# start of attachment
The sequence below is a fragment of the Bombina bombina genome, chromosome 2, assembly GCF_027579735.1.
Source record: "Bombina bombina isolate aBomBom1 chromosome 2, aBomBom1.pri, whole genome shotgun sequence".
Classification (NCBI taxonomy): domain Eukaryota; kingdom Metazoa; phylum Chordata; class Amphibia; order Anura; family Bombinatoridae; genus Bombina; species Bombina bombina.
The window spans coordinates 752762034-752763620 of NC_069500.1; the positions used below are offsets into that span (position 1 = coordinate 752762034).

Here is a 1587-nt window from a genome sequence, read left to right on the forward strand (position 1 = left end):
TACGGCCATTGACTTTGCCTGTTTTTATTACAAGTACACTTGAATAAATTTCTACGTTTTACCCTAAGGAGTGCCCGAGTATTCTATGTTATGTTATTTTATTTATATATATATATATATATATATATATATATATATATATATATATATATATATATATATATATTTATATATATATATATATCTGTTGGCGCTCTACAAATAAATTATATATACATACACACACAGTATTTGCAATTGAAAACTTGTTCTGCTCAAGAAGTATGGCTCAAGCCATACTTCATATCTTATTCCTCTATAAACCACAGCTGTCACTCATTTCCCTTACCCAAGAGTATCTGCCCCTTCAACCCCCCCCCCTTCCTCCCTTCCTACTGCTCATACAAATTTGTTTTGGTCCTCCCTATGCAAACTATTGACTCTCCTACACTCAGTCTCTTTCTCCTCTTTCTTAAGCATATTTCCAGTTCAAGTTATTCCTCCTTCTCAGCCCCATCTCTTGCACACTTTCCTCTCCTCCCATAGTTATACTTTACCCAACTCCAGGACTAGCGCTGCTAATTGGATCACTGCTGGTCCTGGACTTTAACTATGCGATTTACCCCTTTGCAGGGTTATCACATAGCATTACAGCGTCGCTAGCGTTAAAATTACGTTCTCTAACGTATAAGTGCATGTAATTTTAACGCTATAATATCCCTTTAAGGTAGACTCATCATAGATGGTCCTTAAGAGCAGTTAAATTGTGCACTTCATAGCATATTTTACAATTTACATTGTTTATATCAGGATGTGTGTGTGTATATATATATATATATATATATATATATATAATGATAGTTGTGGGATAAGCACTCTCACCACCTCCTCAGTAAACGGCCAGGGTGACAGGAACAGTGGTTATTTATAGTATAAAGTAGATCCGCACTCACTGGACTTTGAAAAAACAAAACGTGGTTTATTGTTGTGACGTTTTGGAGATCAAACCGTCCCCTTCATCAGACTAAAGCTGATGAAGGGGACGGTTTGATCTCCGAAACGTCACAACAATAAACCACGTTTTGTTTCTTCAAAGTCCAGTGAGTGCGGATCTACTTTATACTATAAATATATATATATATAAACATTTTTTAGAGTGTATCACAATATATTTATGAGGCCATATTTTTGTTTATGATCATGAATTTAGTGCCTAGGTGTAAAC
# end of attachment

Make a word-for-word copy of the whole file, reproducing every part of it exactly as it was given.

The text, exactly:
The sequence below is a fragment of the Bombina bombina genome, chromosome 2, assembly GCF_027579735.1.
Source record: "Bombina bombina isolate aBomBom1 chromosome 2, aBomBom1.pri, whole genome shotgun sequence".
Classification (NCBI taxonomy): domain Eukaryota; kingdom Metazoa; phylum Chordata; class Amphibia; order Anura; family Bombinatoridae; genus Bombina; species Bombina bombina.
The window spans coordinates 752762034-752763620 of NC_069500.1; the positions used below are offsets into that span (position 1 = coordinate 752762034).

Here is a 1587-nt window from a genome sequence, read left to right on the forward strand (position 1 = left end):
TACGGCCATTGACTTTGCCTGTTTTTATTACAAGTACACTTGAATAAATTTCTACGTTTTACCCTAAGGAGTGCCCGAGTATTCTATGTTATGTTATTTTATTTATATATATATATATATATATATATATATATATATATATATATATATATATATATATATATATTTATATATATATATATATCTGTTGGCGCTCTACAAATAAATTATATATACATACACACACAGTATTTGCAATTGAAAACTTGTTCTGCTCAAGAAGTATGGCTCAAGCCATACTTCATATCTTATTCCTCTATAAACCACAGCTGTCACTCATTTCCCTTACCCAAGAGTATCTGCCCCTTCAACCCCCCCCCCTTCCTCCCTTCCTACTGCTCATACAAATTTGTTTTGGTCCTCCCTATGCAAACTATTGACTCTCCTACACTCAGTCTCTTTCTCCTCTTTCTTAAGCATATTTCCAGTTCAAGTTATTCCTCCTTCTCAGCCCCATCTCTTGCACACTTTCCTCTCCTCCCATAGTTATACTTTACCCAACTCCAGGACTAGCGCTGCTAATTGGATCACTGCTGGTCCTGGACTTTAACTATGCGATTTACCCCTTTGCAGGGTTATCACATAGCATTACAGCGTCGCTAGCGTTAAAATTACGTTCTCTAACGTATAAGTGCATGTAATTTTAACGCTATAATATCCCTTTAAGGTAGACTCATCATAGATGGTCCTTAAGAGCAGTTAAATTGTGCACTTCATAGCATATTTTACAATTTACATTGTTTATATCAGGATGTGTGTGTGTATATATATATATATATATATATATATATATAATGATAGTTGTGGGATAAGCACTCTCACCACCTCCTCAGTAAACGGCCAGGGTGACAGGAACAGTGGTTATTTATAGTATAAAGTAGATCCGCACTCACTGGACTTTGAAAAAACAAAACGTGGTTTATTGTTGTGACGTTTTGGAGATCAAACCGTCCCCTTCATCAGACTAAAGCTGATGAAGGGGACGGTTTGATCTCCGAAACGTCACAACAATAAACCACGTTTTGTTTCTTCAAAGTCCAGTGAGTGCGGATCTACTTTATACTATAAATATATATATATATAAACATTTTTTAGAGTGTATCACAATATATTTATGAGGCCATATTTTTGTTTATGATCATGAATTTAGTGCCTAGGTGTAAAC